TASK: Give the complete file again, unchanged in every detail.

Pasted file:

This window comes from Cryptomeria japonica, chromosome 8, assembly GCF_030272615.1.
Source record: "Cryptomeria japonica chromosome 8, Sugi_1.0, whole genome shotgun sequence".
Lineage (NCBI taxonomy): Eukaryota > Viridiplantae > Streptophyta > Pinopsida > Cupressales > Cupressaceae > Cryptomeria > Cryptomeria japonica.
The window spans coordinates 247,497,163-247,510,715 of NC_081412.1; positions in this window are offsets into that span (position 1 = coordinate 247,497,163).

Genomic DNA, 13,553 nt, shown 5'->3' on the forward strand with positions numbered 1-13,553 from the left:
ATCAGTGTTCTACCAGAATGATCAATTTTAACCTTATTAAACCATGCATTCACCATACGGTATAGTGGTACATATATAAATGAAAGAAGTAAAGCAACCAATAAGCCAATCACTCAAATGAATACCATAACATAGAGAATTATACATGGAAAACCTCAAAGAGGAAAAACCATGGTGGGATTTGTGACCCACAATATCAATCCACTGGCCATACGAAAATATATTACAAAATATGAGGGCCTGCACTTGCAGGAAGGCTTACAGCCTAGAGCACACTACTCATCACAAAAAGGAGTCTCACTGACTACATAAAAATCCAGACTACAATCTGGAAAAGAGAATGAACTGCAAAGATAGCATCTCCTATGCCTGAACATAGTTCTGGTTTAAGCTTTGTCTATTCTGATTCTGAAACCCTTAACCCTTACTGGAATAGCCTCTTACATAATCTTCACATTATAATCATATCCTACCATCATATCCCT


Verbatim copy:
This window comes from Cryptomeria japonica, chromosome 8, assembly GCF_030272615.1.
Source record: "Cryptomeria japonica chromosome 8, Sugi_1.0, whole genome shotgun sequence".
Lineage (NCBI taxonomy): Eukaryota > Viridiplantae > Streptophyta > Pinopsida > Cupressales > Cupressaceae > Cryptomeria > Cryptomeria japonica.
The window spans coordinates 247,497,163-247,510,715 of NC_081412.1; positions in this window are offsets into that span (position 1 = coordinate 247,497,163).

Genomic DNA, 13,553 nt, shown 5'->3' on the forward strand with positions numbered 1-13,553 from the left:
ATCAGTGTTCTACCAGAATGATCAATTTTAACCTTATTAAACCATGCATTCACCATACGGTATAGTGGTACATATATAAATGAAAGAAGTAAAGCAACCAATAAGCCAATCACTCAAATGAATACCATAACATAGAGAATTATACATGGAAAACCTCAAAGAGGAAAAACCATGGTGGGATTTGTGACCCACAATATCAATCCACTGGCCATACGAAAATATATTACAAAATATGAGGGCCTGCACTTGCAGGAAGGCTTACAGCCTAGAGCACACTACTCATCACAAAAAGGAGTCTCACTGACTACATAAAAATCCAGACTACAATCTGGAAAAGAGAATGAACTGCAAAGATAGCATCTCCTATGCCTGAACATAGTTCTGGTTTAAGCTTTGTCTATTCTGATTCTGAAACCCTTAACCCTTACTGGAATAGCCTCTTACATAATCTTCACATTATAATCATATCCTACCATCATATCCCT